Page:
Separated from his wife in 1945, Sassoon lived in seclusion at Heytesbury in Wiltshire, although he maintained contact with a circle which included E. M. Forster and J. R. Ackerley. One of his closest friends was the young cricketer Dennis Silk. He formed a close friendship with Vivien Hancock, headmistress of Greenways School at Ashton Gifford, which his son George attended. The relationship provoked Hester to make some strong accusations against Vivien Hancock, who responded with the threat of legal action.[7] Sassoon was appointed Commander of the Order of the British Empire in the 1951 New Year Honours.[8] Towards the end of his life, he converted to Roman Catholicism, and was admitted to the faith at Downside Abbey, close to his home. He also paid regular visits to the nuns at Stanbrook Abbey, and the abbey press printed commemorative editions of some of his poems. During this time he also became interested in the supernatural, and joined the Ghost Club.

He died seven days before his 81st birthday of stomach cancer, and is buried at St Andrew's Church, Mells, Somerset, close to Ronald Knox, a Roman Catholic priest and writer whom he admired.

Legacy

On 11 November 1985, Sassoon was among sixteen Great War poets commemorated on a slate stone unveiled in Westminster Abbey's Poet's Corner[9]. The inscription on the stone was written by friend and fellow War poet Wilfred Owen. It reads: "My subject is War, and the pity of War. The Poetry is in the pity."[10]

Siegfried Sassoon's only child, George Sassoon, died of cancer in 2006. George had three children, two of whom were killed in a car crash in 1996.

In May 2007 the medal Sassoon threw into the sea turned up in an attic at the house in Mull where his son had lived. The medal has been bought by the Royal Welch Fusiliers for display at their museum in Caernarfon.[11]

In June 2009, the University of Cambridge announced plans to purchase a valuable archive of Sassoon's papers from his family. The intention is to add these to the university library's existing Sassoon collection.[12] On 4 November 2009 it was reported that this purchase would be supported by £550,000 from the National Heritage Memorial Fund, meaning that the University still needed to raise a further £110,000 on top of the monies already received in order to meet the full £1.25 million asking price.[13] The funds were successfully raised, and in December 2009 it was announced that the University had received the papers. Included in the collection are war diaries kept by Sassoon while he served on the Western Front and in Palestine, a draft of "A Soldier’s Declaration" (1917), notebooks from his schooldays, and post-war journals.[14] Other items in the collection include love letters to his wife Hester, and photographs and letters from other writers.[15] Sassoon was an undergraduate at the university, as well as being made an honorary fellow of Clare College, and the collection will be housed at the Cambridge University Library. As well as private individuals, funding came from the Monument Trust, the JP Getty Jr Trust, and Sir Siegmund Warburg's Voluntary Settlement.[16]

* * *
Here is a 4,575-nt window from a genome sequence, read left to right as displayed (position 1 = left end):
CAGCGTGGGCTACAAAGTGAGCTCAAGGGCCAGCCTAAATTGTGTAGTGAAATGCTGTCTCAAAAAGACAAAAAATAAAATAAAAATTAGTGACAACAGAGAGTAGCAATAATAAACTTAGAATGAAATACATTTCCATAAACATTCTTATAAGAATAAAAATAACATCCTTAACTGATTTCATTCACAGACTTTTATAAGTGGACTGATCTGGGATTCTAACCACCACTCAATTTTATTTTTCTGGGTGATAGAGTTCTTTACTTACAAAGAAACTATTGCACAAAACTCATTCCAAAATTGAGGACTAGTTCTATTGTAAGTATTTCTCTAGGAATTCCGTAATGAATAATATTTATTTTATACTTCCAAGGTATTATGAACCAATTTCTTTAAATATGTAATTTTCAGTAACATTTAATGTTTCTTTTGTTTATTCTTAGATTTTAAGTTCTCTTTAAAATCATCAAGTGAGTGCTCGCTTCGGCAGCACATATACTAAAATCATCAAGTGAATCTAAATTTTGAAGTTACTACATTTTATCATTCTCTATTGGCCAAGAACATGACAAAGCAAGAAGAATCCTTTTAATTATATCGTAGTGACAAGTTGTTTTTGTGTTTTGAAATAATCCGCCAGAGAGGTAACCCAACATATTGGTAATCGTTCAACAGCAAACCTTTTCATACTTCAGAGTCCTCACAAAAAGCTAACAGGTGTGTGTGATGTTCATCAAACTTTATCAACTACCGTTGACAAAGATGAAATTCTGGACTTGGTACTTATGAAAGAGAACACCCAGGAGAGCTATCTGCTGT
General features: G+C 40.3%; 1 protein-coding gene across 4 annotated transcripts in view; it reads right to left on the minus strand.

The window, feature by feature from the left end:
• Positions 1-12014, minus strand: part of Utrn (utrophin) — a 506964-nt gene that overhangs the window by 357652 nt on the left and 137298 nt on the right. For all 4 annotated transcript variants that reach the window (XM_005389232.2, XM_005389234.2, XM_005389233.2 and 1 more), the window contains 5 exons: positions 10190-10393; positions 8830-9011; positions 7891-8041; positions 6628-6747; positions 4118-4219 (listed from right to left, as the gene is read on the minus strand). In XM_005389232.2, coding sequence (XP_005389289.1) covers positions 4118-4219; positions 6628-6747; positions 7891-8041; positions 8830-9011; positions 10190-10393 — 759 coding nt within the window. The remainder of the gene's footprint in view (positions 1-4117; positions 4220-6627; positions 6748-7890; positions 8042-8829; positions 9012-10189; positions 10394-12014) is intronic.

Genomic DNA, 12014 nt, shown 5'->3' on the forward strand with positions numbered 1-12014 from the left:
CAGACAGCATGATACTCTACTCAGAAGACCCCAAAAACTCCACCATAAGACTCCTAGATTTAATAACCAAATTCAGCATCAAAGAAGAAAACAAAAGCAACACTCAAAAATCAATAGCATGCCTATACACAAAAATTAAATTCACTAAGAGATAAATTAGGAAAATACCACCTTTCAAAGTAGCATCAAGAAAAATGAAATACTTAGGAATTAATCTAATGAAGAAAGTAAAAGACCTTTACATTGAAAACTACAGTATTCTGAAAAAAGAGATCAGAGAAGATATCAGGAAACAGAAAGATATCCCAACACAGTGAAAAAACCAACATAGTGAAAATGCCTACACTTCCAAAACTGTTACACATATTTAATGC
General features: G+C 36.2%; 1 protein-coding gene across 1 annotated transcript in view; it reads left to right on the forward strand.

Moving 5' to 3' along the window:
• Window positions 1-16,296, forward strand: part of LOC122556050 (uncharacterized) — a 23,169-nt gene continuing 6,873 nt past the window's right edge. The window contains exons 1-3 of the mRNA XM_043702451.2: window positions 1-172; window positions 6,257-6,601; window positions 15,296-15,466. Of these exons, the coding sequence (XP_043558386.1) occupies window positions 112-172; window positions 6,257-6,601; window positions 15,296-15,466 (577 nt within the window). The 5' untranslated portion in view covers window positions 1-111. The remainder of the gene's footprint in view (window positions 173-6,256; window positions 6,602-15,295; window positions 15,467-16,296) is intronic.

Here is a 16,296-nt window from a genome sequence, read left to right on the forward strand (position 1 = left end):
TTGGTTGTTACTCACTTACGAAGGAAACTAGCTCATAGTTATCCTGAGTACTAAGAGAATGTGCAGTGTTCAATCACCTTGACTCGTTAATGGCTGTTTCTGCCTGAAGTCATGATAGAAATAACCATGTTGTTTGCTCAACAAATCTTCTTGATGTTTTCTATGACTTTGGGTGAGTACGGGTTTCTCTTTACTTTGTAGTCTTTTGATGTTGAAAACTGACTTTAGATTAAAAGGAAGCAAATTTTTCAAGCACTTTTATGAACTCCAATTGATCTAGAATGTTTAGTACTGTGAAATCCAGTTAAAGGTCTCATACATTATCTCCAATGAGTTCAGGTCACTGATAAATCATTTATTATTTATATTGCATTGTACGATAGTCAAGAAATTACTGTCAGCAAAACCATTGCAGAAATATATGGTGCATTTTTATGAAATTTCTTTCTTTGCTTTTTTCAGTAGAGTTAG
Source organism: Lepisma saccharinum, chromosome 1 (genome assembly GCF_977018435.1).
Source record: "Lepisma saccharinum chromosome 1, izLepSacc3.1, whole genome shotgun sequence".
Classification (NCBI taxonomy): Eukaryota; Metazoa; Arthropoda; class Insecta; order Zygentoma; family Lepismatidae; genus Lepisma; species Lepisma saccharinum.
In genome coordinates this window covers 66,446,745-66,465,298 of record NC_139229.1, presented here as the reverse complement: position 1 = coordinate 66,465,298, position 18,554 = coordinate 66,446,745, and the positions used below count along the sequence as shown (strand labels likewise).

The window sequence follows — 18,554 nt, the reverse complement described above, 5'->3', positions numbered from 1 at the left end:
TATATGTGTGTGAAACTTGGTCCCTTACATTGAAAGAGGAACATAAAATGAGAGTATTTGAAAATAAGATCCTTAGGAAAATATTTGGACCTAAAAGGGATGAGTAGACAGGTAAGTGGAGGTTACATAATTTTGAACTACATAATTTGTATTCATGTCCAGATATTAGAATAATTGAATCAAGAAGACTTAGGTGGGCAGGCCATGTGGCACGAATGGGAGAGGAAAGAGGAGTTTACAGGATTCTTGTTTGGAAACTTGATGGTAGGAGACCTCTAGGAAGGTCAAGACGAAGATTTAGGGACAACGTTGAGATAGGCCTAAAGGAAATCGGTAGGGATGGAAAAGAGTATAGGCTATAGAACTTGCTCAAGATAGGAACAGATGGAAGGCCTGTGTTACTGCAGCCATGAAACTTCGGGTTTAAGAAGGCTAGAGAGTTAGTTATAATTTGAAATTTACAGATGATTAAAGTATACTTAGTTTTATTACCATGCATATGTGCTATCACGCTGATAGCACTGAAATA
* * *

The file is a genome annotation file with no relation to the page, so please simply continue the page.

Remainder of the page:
Several of Sassoon's poems have been set to music, some during his lifetime, notably by Cyril Rootham.

Poetry

  • The Daffodil Murderer (John Richmond: 1913)
  • The Old Huntsman (Heinemann: 1917)
  • Glory of Women (written: 1917)
  • The General (Denmark Hill Hospital, April 1917)
  • Does it Matter? (written: 1917)
  • Counter-Attack (Heinemann: 1918)
  • Dreamers (written 1918)
  • Suicide in the Trenches (Heinemann: 1918)
  • The Hero [Henry Holt, 1918]
  • Picture-Show (Heinemann: 1919)
  • War Poems (Heinemann: 1919)
  • Aftermath (Heinemann: 1920)
  • Recreations (privately printed: 1923)
  • Lingual Exercises for Advanced Vocabularians (privately printed: 1925)